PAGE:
When he’s not outlining perps’ faces down at the precinct with his trusty 4H pencil, he draws flowers and koi at the park next to his house in bright watercolors.
Given it is a part time job, he supplements his income as a tutor at a life drawing class in the local senior center. Given that the senior center is Methodist, the models always keep their clothes on.
He has been out of a relationship for the past two years and dating is proving difficult for him. On a recent date, while chewing on a juicy piece of steak, his date, a woman eight years his elder, confessed that although she is not racist it doesn’t seem reasonable that she, white and female, should have to take her shoes off while going through security at the airport.
In that instant, the steak served him well as he just nodded and kept on working on the sinewy meat, avoiding further conversation on the matter.
He finds his colleagues personable. Although he is not one of them, he finds their sense of camaraderie reassuring. Now and again, one of them will stand behind him as he sketches and will compliment his work, “nice eyebrows”, or “you’re gonna make this scumbag look like Don Johnson.” That particular comment was made by the captain, who is fifteen years his elder.
He applied for the job after he read the description of a wanted ad in his alumni paper and found that he possessed the majority of the desirable qualifications:
“Degree field – requirements vary by employer. Fine art or a related degree is essential.
Experience – requirements vary but some experience in the art world is necessary.
Key skills – people skills, drawing skills; some requirements may vary.”
The captain, a reserved man with a moustache reminiscent of that of general Von Hindenburg (he only noticed it because of a documentary he watched a week prior), sat stoically at his desk, examining the portraits in the portfolio. After a firm handshake and an affirmative nod, the artist became a sketch artist.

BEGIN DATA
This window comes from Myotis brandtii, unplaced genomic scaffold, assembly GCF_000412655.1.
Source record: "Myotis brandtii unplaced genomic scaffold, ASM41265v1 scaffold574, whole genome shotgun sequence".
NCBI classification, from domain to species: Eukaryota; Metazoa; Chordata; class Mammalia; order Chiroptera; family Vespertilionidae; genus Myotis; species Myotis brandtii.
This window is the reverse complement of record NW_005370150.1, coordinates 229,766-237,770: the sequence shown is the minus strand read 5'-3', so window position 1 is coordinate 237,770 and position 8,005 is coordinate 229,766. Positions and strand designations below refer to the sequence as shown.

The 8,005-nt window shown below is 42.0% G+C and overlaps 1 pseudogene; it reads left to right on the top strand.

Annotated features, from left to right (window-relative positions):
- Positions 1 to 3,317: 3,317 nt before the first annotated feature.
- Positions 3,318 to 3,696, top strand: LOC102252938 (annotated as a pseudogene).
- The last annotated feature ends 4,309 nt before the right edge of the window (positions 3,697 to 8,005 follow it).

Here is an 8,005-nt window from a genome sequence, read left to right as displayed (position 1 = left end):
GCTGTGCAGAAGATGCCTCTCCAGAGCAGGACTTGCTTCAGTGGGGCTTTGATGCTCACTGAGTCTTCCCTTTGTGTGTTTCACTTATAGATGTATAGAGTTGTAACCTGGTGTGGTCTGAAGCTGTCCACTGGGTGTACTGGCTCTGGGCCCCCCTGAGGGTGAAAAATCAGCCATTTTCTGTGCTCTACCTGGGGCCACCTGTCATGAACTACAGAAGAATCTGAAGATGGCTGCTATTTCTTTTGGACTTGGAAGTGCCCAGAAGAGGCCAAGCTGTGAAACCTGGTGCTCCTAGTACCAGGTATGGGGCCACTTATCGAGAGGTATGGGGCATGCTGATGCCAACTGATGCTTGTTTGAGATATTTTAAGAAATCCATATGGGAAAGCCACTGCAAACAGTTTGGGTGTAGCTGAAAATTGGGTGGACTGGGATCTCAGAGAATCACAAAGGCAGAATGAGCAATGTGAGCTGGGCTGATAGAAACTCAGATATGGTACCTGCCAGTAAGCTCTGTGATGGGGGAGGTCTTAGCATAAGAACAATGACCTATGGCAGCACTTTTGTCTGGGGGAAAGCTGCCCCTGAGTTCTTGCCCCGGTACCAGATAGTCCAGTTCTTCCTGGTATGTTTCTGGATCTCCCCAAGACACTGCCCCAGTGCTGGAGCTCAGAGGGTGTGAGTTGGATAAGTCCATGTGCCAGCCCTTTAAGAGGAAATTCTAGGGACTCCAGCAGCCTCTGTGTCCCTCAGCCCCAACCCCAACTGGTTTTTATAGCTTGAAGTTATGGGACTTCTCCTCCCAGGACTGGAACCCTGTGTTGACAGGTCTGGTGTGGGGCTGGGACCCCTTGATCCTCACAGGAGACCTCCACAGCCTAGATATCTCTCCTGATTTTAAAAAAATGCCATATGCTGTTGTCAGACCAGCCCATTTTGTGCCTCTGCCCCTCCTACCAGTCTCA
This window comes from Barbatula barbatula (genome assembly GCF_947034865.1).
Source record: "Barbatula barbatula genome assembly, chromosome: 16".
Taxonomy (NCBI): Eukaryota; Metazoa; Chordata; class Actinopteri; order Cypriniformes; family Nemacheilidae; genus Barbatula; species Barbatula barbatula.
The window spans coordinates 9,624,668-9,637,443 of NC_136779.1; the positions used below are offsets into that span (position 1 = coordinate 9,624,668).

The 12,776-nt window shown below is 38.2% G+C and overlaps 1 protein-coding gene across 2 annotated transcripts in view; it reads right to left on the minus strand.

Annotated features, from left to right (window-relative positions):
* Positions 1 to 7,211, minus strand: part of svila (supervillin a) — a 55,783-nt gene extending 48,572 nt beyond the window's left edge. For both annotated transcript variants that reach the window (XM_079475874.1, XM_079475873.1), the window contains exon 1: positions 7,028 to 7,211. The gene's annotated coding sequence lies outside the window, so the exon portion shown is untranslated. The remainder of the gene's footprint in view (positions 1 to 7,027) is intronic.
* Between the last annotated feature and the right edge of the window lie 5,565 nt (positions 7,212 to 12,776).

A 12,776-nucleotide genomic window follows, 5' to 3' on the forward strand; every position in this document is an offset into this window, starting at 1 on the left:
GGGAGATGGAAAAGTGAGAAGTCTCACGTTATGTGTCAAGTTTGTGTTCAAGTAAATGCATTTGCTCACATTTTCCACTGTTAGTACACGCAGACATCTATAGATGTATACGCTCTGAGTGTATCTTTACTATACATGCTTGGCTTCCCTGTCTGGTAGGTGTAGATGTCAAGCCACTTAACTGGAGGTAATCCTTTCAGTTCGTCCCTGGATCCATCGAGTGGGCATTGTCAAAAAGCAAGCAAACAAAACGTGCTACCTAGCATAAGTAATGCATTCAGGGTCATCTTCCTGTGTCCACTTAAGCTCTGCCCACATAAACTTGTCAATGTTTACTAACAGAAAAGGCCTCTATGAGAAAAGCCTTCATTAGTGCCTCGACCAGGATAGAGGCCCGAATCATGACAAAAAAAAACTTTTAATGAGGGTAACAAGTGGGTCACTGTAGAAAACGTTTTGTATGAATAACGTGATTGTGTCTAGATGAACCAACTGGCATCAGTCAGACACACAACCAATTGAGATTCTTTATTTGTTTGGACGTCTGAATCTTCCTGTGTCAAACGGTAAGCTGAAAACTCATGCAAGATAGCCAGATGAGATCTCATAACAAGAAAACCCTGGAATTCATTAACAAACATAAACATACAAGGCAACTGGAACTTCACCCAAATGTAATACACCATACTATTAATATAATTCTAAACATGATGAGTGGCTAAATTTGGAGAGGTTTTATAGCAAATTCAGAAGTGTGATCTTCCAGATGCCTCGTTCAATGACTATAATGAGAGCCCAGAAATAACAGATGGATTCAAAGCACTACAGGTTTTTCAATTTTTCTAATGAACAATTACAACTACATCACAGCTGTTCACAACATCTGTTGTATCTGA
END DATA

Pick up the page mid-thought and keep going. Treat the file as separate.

Most people, while describing a perp, will lean towards hyperbole and embellishment, “His eyes were black as night” or “No, bigger, bigger. He had a nose so big, he looked like a pelican.”
After a while on the job, the sketch artist learned to extract essential information while reassuring the witness that their description is accurate and germane to the case, “Eyes like Cher, but a younger Cher. Not Sonny and Cher young, but young enough. got it.”
He thought of making an exhibition of his works, but he couldn’t get a release from three of the perps he wanted to feature in his show. One was upstate doing five years for armed robbery. The second was killed in a lover’s quarrel, and the third was now a chaplain in a hospital two towns over and said that that face is no longer his — it belongs to the Lord, and the Lord doesn’t sign releases.
He’s getting really good at watercolors and spends pratically all of his afternoons in the park next to his house. He has become friendly with a yoga teacher who conducts her lessons in the big lawn next to the pond.
Lately he has been thinking about his future. Are there promotions for police sketch artists? Could he create a sketch class and promote it with a line like, “Taught by a working police sketch artist.”
Would that draw in a crowd? Could he teach it at the senior center?
Last week he sketched three descriptions of perps: two of them had your average run-of-the-mill face but the third, which was also the final sketch of the week, had a glass eye, a scar on his right cheek and a long braided pony tale.
While the witness was describing the perp, he thought that surely he’ll get caught, sketch or not. All that’s needed is to put a description on the APB: “male, medium size, face like a arch-villain.”
He chuckled to himself. The witness looked at him perplexed, thinking that he was laughing at her heavy lisp.
On a suggestion from the yoga teacher, now his girlfriend, he printed out business cards. They read,
“Professional Artist and Tutor.
Drawing, Painting and Sketches. Private and Group lessons.”
He chose to omit his other title in case someone would think he only taught how to sketch faces but they were interested in painting water lilies or Bassett Hounds.
For the captain’s upcoming retirement party, the policemen asked if he could do a portrait of the captain. He obliged and when one of them asked, “Don’t you need a photo?” He answered, “No, I have a good sense of his face, and if I forget, I still have that WWI documentary recorded on my DVR.”
About the AuthorEtan Nechin is an Israeli born author and artist currently based in Brooklyn, NY. He has contributed to such publication as Gravel Magazine, MonkeyBicycle, Entropy, Apocrypha and Abstractions The Huffington Post, Mouth London and several other publications in Hebrew. Recently his co-written text, "Utter: The Violent Necessity for the Embodied Presence of Hope", was published as part of the Slovenian pavilion at the 2015 Venice Biennial.